1754 1754

1754 (MDCCLIV) was a common year starting on Tuesday of the Gregorian calendar and a common year starting on Saturday of the Julian calendar, the 1754th year of the Common Era (CE) and Anno Domini (AD) designations, the 754th year of the 2nd millennium, the 54th year of the 18th century, and the 5th year of the 1750s decade. As of the start of 1754, the Gregorian calendar was 11 days ahead of the Julian calendar, which remained in localized use until 1923.

1792 1792

1792 (MDCCXCII) was a leap year starting on Sunday of the Gregorian calendar and a leap year starting on Thursday of the Julian calendar, the 1792nd year of the Common Era (CE) and Anno Domini (AD) designations, the 792nd year of the 2nd millennium, the 92nd year of the 18th century, and the 3rd year of the 1790s decade. As of the start of 1792, the Gregorian calendar was 11 days ahead of the Julian calendar, which remained in localized use until 1923.

1790 1790

1790 (MDCCXC) was a common year starting on Friday of the Gregorian calendar and a common year starting on Tuesday of the Julian calendar, the 1790th year of the Common Era (CE) and Anno Domini (AD) designations, the 790th year of the 2nd millennium, the 90th year of the 18th century, and the 1st year of the 1790s decade. As of the start of 1790, the Gregorian calendar was 11 days ahead of the Julian calendar, which remained in localized use until 1923.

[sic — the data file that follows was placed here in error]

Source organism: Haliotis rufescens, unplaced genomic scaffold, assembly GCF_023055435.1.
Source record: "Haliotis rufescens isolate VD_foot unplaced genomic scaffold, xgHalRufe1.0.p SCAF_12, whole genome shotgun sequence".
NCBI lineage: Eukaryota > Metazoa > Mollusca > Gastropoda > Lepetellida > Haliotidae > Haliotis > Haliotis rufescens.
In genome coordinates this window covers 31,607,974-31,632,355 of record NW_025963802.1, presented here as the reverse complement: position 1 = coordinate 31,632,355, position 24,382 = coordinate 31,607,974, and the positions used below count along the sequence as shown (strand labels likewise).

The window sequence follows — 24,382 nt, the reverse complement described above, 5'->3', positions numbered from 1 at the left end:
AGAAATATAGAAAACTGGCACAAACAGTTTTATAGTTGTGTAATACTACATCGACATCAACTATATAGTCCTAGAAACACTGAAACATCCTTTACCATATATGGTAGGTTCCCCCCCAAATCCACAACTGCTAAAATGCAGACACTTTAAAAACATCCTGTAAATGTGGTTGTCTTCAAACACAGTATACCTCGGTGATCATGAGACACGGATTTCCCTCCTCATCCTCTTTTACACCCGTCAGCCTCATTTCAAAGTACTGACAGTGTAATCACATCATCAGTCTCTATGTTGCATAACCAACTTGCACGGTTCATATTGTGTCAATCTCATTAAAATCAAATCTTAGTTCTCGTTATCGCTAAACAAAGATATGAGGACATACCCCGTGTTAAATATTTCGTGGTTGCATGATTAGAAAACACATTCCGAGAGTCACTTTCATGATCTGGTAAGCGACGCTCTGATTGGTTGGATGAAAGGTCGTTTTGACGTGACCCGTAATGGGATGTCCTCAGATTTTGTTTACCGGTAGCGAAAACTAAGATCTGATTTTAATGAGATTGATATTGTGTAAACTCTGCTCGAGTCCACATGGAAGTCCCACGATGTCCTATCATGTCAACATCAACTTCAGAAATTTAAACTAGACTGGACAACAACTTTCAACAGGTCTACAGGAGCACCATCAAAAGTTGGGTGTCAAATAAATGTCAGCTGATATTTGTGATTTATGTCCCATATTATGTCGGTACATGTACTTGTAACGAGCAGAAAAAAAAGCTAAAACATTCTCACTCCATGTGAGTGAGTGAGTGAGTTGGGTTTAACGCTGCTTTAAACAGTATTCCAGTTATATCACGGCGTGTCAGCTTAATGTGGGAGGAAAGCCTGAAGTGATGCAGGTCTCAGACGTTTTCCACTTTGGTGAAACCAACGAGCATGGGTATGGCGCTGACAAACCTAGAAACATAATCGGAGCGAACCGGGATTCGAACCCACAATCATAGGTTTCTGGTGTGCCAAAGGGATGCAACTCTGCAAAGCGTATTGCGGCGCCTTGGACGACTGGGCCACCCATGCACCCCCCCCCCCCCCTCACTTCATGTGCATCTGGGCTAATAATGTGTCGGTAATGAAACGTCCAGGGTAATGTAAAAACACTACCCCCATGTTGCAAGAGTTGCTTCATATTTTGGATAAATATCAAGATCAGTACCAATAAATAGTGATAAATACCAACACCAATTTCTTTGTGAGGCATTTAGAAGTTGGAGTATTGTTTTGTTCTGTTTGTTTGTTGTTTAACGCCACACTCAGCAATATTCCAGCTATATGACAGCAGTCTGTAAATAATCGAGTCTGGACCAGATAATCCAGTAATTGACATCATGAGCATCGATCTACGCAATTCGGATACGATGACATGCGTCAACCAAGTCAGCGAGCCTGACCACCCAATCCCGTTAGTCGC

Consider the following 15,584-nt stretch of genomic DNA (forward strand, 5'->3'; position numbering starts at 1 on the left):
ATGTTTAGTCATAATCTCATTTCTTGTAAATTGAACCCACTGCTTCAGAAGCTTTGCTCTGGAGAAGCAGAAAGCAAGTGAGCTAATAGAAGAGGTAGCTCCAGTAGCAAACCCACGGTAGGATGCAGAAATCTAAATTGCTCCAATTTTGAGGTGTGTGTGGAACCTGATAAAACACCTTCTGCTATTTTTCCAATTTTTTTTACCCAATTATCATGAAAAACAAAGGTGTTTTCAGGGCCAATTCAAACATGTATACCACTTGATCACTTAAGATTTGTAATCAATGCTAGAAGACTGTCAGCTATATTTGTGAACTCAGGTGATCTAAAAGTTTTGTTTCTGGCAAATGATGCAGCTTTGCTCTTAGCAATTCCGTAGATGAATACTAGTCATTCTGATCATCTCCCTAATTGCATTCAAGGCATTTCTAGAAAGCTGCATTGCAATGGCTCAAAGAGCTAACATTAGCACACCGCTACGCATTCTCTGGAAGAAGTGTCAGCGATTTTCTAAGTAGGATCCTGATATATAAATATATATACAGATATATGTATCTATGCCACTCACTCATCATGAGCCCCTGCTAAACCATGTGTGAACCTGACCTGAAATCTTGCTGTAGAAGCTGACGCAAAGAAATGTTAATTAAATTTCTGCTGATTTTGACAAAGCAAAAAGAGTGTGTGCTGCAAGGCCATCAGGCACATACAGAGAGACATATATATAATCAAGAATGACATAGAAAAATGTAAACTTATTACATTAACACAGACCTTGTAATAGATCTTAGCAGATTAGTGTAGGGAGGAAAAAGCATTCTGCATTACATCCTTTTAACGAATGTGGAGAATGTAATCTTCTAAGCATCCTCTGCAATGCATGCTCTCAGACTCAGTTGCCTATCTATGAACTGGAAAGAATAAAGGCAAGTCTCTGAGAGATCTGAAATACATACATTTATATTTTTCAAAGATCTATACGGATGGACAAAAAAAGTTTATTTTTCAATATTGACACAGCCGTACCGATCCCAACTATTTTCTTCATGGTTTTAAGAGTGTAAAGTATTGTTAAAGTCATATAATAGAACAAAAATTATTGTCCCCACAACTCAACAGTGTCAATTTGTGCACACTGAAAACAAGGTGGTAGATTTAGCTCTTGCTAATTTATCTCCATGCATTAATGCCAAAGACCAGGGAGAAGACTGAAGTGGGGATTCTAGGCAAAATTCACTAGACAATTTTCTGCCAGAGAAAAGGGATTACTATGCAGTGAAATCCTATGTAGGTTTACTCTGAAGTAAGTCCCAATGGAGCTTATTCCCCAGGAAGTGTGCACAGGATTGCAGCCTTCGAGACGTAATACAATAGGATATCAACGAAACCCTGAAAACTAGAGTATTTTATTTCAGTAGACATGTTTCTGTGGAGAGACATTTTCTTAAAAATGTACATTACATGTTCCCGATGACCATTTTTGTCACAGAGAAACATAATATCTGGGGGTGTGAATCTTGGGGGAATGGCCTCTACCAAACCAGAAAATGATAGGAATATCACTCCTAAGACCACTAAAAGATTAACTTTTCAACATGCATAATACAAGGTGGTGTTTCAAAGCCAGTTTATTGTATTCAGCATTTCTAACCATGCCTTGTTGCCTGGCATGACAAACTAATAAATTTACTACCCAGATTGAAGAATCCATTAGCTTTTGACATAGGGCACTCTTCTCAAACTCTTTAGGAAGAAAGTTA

1755 1755

1755 (MDCCLV) was a common year starting on Wednesday of the Gregorian calendar and a common year starting on Sunday of the Julian calendar, the 1755th year of the Common Era (CE) and Anno Domini (AD) designations, the 755th year of the 2nd millennium, the 55th year of the 18th century, and the 6th year of the 1750s decade. As of the start of 1755, the Gregorian calendar was 11 days ahead of the Julian calendar, which remained in localized use until 1923.